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Strategic Compass: Developing strategic principles

Met dank overgenomen van Duits voorzitterschap Europese Unie 2e helft 2020 (Duits Voorzitterschap), gepubliceerd op dinsdag 25 augustus 2020.

A European Union that acts globally requires achievable strategic objectives. This will ensure clarity within the EU and at the same time increase the European Union’s credibility with third parties.

Being clear about our objectives is the most important requirement for maintaining our ability to act and respond. The Strategic Compass will point the way for the European Union’s actions in the future.

New Security Policy Document

EU member states have differing strategic cultures. Priorities and perspectives also vary from country to country. This is what makes the EU so strong and allows us to take a 360-degree view of the world. At the same time, the Strategic Compass as the new security policy document must be based on a broad political consensus and a strong political will to act. We must therefore identify those threats and challenges in particular that relate to all Europeans and must specify objectives to which all Europeans are committed.

The overarching priorities have already been defined in the EU Global Strategy. EU member states now aim to specify how these priorities can be implemented and will jointly decide which capabilities the EU should - and should not - provide with respect to crisis management, enabling and enhancing partners and protecting the Union and its citizens. Reaching a consensus on these core aspects will permanently strengthen the European Union’s ability to act.

A key goal of Germany’s Presidency of the Council of the European Union is therefore to advance the development of a Strategic Compass. This will facilitate a more rapid response in the event of a security crisis. Additionally, these strategic guidelines can be used as a basis to determine which instruments and capabilities the EU needs.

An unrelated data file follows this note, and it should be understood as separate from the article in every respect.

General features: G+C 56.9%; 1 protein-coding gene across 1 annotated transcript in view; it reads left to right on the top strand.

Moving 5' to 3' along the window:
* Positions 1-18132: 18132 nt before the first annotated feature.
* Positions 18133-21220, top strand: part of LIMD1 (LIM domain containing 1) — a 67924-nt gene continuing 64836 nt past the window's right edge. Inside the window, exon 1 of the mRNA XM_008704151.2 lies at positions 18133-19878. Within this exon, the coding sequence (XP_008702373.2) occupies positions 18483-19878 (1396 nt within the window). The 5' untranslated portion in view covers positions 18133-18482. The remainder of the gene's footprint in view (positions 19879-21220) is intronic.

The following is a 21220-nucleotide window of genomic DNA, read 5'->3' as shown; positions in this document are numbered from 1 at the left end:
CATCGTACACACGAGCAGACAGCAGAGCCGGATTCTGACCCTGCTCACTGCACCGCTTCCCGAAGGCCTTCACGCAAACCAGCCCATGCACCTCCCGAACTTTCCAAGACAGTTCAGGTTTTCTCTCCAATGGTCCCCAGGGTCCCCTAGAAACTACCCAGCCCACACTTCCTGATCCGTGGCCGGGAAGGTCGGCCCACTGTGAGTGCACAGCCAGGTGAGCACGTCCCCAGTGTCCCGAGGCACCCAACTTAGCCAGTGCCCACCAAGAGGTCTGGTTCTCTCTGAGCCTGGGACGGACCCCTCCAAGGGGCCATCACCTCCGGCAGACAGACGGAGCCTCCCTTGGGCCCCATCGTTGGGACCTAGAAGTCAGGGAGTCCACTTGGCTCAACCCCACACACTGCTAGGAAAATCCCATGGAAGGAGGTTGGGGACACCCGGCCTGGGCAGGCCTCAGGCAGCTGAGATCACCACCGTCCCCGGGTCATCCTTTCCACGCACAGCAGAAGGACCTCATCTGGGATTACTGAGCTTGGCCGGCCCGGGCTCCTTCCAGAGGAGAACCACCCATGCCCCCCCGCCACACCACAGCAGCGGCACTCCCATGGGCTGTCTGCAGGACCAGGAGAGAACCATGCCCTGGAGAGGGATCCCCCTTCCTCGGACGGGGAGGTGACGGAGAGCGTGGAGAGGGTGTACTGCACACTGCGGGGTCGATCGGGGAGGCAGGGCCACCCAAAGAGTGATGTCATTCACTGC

Threat Analysis as a Basis for the Strategic Compass

To begin with, a joint threat analysis will be developed. This is unprecedented at EU level. It was agreed that the EU High Representative will present this analysis by the end of 2020. EU member states will provide input, but they will not vote on the final document. Based on the threat analysis, member states will then enter a structured strategic dialogue and share their thoughts on the objectives. There are four main topics: crisis management, resilience, capabilities and partnerships.

Specifying the objectives in this way will allow us to determine which capabilities are necessary and which priorities should be pursued jointly. The impact of the COVID-19 crisis in particular has highlighted the importance of solidarity and of the capacity for joint action within the EU. Impressions gained and lessons learned during the pandemic will also be taken into account in the Strategic Compass. One thing is already clear: Further steps must be taken towards improving cooperation in the field of security and defence. The Strategic Compass is intended to point us in the right direction.


Together with the Federal Foreign Office, the Ministry of Defence is responsible for strengthening and further developing the Common Security and Defence Policy (CSDP). In addition to numerous operations and missions of the EU, many important processes are underway in 2020 that the ministry is pushing ahead during the German Council Presidency. Examples include the strategic evaluation of Permanent Structured Cooperation (PESCO) or the conclusion of the European Defence Fund (EDF). The Federal Government and its ministries have developed the national Council Presidency programme and the trio programme. The Ministry of Defence has set ambitious goals for itself that are reflected in the programme. In order to implement and accompany these programmes, all ministries will be organising numerous events throughout the second half of 2020. Further information can be found at the Federal Ministry of Defence.

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